Stories about Technology from August, 2007
Does anti-terrorism policy justify loss of privacy online? Arzan Sam Wadia has more.
Bint Battuta in Bahrain shares with us her pick of podcasts in this post.
Mari summarized a survey by the Ministry of Health, Labour and Welfare concerning the social status of people who linger in the the Internet cafe: The reason why people stay in such cafes is “to use the Internet”(52.8%), “miss the last train to home”(27.8%), and then 7.8% replied “I have...
Rick Lowe at WeblogBahamas.com thinks that a Supreme Court action questioning the constitutionality of the Bahamas Telecommunications Company’s monopoly on the industry could be “great news” for consumers.
Bangkok Pundit says Thai people can now access the previously banned YouTube site but couple of other video sites are not working.
Caribbean Public Relations blogs about “a perfect example of poor customer service and salesmanship.”
Ahmad Humeid from Jordan writes about a new Facebook group which aims to discuss urban development in the the kingdom.
Results of a survey just released by the Japanese Ministry of Health, Labor and Welfare has found that thousands of people across Japan bordering on poverty live their lives out of Internet cafes or "manga kissa". Bloggers this week reflected on the significance of the results.
William Long reported: Feedburner, the most popular and powerful worldwide RSS service provider, is blocked by Chinese authorities. Last year, Feedburner had also been blocked temporarily.
Vapano from a data company D2EX reported that many Internet Data Centers have received notices from Gong-an (Police department) which forced them to close down thousands of websites. To prevent other clients service being affected, his company has to close down all BBS data storage (zh). The police's policy is...
The One Laptop Per Child project in Chile outlines the budgetary needs for their upcoming public information campaign [ES], which includes letters and outreach to schools.
From September, 1st, Beijing’s new virtual cops will be active on 13 of China’s portals, including China’s biggest blog-hosting services, Sohu.com and Sina.com. By the end of the year, the virtual police’s patrols are expected to cover all websites registered with Beijing servers.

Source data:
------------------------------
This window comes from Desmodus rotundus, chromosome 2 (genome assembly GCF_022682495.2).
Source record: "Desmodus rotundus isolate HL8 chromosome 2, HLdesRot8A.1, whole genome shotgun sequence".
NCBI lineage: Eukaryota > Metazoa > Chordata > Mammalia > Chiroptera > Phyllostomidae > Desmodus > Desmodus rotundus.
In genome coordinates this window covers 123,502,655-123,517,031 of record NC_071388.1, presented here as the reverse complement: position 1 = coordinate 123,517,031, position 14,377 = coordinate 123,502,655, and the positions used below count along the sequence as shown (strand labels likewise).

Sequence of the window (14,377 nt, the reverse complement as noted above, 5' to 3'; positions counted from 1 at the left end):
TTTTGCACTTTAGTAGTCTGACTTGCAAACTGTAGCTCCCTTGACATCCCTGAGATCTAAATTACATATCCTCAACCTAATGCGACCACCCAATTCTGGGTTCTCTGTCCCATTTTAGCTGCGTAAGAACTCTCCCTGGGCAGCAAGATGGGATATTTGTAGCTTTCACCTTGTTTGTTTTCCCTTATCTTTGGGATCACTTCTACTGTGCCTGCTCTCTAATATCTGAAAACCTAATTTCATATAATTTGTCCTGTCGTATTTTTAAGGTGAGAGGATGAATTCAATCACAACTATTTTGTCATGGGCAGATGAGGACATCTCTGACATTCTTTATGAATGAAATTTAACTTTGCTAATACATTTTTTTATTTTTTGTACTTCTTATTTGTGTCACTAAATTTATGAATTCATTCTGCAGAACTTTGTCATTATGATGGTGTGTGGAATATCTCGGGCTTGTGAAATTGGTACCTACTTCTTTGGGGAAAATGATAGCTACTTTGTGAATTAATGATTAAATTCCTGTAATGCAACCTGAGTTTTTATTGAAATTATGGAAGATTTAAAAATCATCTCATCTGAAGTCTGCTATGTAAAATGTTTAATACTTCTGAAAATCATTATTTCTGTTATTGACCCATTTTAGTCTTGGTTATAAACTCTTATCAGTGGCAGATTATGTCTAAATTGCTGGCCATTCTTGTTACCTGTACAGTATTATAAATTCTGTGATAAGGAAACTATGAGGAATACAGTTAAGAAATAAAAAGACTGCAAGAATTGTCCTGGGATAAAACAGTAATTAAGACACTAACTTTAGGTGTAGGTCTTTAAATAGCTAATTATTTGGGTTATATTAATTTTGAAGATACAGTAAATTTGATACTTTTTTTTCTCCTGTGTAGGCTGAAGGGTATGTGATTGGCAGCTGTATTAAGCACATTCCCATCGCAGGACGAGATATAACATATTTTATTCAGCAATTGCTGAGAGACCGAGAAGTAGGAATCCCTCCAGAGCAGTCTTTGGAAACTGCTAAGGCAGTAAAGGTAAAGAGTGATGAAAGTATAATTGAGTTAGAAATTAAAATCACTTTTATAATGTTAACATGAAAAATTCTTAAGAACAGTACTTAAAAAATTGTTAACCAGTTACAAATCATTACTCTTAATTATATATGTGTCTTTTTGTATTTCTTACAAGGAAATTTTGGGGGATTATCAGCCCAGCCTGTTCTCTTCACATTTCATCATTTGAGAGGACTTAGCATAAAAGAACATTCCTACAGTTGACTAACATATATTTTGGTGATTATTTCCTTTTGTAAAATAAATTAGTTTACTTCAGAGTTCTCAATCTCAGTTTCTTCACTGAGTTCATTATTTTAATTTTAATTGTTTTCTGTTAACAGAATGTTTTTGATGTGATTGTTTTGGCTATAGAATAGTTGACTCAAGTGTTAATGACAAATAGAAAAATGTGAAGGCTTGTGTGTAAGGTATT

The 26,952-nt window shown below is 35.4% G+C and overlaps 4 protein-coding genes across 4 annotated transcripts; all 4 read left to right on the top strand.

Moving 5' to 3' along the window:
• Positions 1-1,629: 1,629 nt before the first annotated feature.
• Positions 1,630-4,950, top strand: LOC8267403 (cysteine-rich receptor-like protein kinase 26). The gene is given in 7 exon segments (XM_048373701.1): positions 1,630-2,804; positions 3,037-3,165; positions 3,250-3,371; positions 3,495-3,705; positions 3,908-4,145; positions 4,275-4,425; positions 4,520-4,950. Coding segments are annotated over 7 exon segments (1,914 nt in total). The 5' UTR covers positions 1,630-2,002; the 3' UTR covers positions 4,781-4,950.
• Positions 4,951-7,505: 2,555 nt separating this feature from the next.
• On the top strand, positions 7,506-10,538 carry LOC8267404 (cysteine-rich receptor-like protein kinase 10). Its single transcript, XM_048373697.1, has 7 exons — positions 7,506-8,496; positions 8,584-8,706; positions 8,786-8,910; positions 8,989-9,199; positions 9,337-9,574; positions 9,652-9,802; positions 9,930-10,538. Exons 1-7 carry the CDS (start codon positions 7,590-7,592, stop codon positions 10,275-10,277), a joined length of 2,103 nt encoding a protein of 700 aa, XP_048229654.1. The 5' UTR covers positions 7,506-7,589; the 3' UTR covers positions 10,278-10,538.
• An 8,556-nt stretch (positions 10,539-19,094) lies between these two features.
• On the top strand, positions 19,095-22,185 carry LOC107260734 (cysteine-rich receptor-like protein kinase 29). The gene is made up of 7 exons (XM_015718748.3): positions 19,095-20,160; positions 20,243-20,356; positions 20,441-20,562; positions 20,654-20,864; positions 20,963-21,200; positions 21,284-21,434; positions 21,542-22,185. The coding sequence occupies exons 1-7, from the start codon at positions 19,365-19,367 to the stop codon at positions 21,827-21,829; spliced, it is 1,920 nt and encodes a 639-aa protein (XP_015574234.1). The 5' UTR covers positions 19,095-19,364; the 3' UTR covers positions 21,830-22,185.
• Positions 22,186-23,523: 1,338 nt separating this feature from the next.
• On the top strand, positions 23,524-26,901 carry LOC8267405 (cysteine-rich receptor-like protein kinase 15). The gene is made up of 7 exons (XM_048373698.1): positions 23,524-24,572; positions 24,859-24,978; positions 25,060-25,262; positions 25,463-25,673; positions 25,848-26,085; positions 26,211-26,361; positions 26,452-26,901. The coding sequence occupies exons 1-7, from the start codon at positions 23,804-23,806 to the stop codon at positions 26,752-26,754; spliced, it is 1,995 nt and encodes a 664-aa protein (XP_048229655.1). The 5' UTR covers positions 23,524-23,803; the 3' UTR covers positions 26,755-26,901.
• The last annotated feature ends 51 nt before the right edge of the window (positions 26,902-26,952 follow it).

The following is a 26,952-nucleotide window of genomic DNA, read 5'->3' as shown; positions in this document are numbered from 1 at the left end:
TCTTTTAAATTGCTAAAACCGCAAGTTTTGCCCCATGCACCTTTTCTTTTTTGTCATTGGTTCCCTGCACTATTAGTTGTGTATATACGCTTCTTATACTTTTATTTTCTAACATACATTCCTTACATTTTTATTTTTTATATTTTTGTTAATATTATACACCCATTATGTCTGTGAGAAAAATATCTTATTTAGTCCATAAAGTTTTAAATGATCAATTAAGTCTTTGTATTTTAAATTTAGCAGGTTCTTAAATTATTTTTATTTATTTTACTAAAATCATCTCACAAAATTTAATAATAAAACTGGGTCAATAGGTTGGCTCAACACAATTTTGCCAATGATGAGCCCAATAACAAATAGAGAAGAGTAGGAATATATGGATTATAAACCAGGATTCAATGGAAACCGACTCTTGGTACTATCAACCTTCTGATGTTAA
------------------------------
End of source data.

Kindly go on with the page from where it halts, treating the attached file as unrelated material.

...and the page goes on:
If you are on the Internet, Big Brother is watching you, warns Batya from Israel.
MoTIC (fr) provides us with statistics on Livejournal, which has been blocked in Morocco for over a year, as well as other blocked sites.
The general delegation for the French language and languages in France, a branch of the Ministry of Culture and Communication recently published a report on the use of the French language in the digital world. The objective of the delegation is to promote the use of the French language in...
Riku from China blogger network reminded the readers that Barcamp 2007 (zh) will be taking place in Shanghai (Sept 8) and Beijing soon (Sept 2). It is an opportunities for Internet users and developers to brainstorm the potential of Internet space.
“When Facebook.com was created, its creators never thought it would one day be a place for racist fights,” writes Jordanian Ahmad Al Ghasmary, who writes about his disappointment with the “I Hate Iraqis” group formed by Jordanians.
A favorite Moroccan blogger, Cat in Rabat announces her blogging reincarnation and move to the Spanish blogosphere, as La Gatita Gringa.
A Moro in America reports that the iPhone has been unlocked, adding: “I am sure the iPhone will be the next 3ya9a gadget in Morocco :)”
Who are leading in the online publishing industry in South Africa?: “There are spreadsheets that show monthly figures for unique browsers locally and internationally organised by publisher or by site.”
White African writes about Tracks4Africa: “Tracks4Africa is an organization based out of South Africa that has integrated their services into Google Earth. Their goal is to focus on the rural and remote areas of Africa that aren’t well defined and who’s roads, bridges and villages shift over time.”